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The effect of solar panels

Thursday, November 16th, 2023 at 07:21pm

As I have been working through the cost of my electricity and the specific costs for hot water and other appliances I have also been reading up on what it would mean to get solar panels. A great starting point is Solar 101: A Guide To Buying Solar Power Systems and I have been getting information from other sites as well.

I am in the process of getting quotes and one thing common issue is that the shape of my roof isn’t the best. I might not be able to fit that many panels on the north facing section, nothing faces east, very little faces west, and then there is a nice big south facing section. I would definitely get 4.4kW of panels facing north and then optionally a second set facing south. Or even have a second set on the flat roof of my detached garage, but first I need to completely redo that old roof.

One aspect that caught my eye is whether or not a particular load can be completely handled by solar generation. Paying 22c/kWh overnight for power and then getting back 6c/kWh for unused solar during the day, means you are still paying out 16c/kWh. That cost would instead be zero if it were able to be moved to be during the day.

I have four large electrical loads, how easily would they fit within 4.4kW?

1. heat-pump hot water

I plan to leave a heat-pump hot water system on the typical schedule of 10am to 4pm, but in practice I expect it will from from 10am for at most two hours, drawing a constant 1kW for that time. In summer this should be trivial for any solar installation, and hopefully be possible in winter, but there are those cold dark and wet days…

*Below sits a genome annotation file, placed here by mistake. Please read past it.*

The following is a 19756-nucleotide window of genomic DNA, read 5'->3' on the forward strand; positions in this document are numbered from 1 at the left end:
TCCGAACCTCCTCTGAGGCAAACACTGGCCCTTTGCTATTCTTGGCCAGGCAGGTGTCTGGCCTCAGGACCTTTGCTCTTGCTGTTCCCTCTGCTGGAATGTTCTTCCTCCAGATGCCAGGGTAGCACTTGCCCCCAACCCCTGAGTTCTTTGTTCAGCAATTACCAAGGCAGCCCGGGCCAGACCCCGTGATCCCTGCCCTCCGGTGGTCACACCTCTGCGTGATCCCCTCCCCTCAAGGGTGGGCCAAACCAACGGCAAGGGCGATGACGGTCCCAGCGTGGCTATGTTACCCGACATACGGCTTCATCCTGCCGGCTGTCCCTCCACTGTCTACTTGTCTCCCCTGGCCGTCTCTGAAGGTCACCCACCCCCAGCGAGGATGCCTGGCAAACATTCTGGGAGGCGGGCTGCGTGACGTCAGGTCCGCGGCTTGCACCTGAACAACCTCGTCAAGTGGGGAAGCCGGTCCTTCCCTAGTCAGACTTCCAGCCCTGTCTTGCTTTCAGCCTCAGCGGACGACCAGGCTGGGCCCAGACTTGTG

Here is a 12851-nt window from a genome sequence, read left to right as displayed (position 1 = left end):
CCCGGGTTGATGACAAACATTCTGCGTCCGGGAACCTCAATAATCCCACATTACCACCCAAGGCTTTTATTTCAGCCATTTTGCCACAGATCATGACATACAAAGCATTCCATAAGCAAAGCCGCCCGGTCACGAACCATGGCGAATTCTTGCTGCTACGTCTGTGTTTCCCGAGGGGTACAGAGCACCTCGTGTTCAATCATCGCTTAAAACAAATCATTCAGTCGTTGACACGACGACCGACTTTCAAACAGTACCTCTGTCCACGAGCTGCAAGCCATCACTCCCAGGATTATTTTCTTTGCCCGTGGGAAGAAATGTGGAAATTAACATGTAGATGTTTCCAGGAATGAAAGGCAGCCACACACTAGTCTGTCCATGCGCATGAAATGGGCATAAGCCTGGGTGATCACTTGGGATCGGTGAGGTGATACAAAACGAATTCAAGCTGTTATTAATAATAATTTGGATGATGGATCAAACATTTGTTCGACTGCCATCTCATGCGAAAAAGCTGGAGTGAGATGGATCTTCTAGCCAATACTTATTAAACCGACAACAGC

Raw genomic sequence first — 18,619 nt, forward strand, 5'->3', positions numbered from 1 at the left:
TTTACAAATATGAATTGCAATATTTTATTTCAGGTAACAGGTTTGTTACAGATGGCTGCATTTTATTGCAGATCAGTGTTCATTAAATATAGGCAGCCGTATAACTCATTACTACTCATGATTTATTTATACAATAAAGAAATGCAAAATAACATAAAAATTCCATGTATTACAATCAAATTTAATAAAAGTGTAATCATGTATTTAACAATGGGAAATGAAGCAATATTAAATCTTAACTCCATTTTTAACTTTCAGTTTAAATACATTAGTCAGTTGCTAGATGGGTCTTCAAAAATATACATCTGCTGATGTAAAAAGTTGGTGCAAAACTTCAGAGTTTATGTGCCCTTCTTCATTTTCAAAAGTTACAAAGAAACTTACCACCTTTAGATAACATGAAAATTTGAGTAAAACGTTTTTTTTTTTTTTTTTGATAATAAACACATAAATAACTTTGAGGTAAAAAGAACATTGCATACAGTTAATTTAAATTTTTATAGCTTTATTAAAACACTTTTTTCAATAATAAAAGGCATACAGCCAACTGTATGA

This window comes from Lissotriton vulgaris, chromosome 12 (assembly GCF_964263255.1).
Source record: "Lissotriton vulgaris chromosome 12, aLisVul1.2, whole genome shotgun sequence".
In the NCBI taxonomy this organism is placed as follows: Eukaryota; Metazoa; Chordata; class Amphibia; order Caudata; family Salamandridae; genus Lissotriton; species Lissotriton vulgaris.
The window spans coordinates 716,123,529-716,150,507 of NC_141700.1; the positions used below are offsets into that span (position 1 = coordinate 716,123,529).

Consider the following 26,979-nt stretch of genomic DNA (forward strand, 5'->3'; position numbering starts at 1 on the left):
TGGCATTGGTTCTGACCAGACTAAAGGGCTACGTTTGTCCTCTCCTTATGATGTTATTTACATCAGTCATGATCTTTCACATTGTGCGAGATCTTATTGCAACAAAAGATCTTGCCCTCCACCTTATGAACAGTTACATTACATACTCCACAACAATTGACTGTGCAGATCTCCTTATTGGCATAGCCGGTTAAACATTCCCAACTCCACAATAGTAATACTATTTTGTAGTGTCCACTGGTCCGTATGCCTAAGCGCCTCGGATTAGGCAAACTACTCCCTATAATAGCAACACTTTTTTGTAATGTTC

2. dishwasher

Based on the usage I have been tracking so far a typical cycle of my dishwasher will consume around 1.1kWh, but spread over an hour and a half with sustained peaks of 2kW (not this is around 8.5A, so under the 10A rating of the cable, plugs, etc) which makes sense as it needs hot water for both the washing and then the rinsing. Again in summer this should be trivial to run when there is ample solar, then in winter the solution might be to run it in the afternoon when the sun is highest and the hot water has finished.

3. washing machine

I was surprised to see that the washing machine also consumed around 1.1kWh like the dishwasher, but as I showed in the previous post the pattern is quite different, with it running for much longer and only heating up the water (also at 2kW) in the early phases. Unlike the dishwasher that uses hot water for rinsing, the washing machine uses cold water for that. These differences aside I would treat this the same as the dishwasher and run it in the afternoon and not at the same time as each other.

4. reverse cycle heating and cooling

This one is still the most unknown to me as I don’t have it and I cannot compare it against my current gas central heating. I do know when the gas heating has been running and I know when I would like to have cooling:

  • Summer: Cooling to take the edge of the hot days and to make the really hot days livable
  • Autumn and spring: Heating in the early morning (I start working from home at 7AM) and late evening